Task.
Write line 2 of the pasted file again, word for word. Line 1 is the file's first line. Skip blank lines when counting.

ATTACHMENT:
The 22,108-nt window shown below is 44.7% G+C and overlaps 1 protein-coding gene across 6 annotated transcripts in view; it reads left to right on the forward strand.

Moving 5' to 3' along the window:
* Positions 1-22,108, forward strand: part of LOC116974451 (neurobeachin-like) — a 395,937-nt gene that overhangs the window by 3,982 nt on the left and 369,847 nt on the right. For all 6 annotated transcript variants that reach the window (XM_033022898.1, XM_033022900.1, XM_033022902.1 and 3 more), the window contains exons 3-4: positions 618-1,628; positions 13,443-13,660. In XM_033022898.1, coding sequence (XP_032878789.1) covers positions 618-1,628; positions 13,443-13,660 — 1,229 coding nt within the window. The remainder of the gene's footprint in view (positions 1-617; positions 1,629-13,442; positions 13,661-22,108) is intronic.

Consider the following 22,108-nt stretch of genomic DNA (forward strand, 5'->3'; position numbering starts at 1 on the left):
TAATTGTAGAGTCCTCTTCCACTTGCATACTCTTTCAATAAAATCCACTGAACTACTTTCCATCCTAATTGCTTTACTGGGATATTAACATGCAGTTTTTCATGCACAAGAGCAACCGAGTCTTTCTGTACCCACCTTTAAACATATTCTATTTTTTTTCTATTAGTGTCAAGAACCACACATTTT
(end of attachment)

Moving 5' to 3' along the window: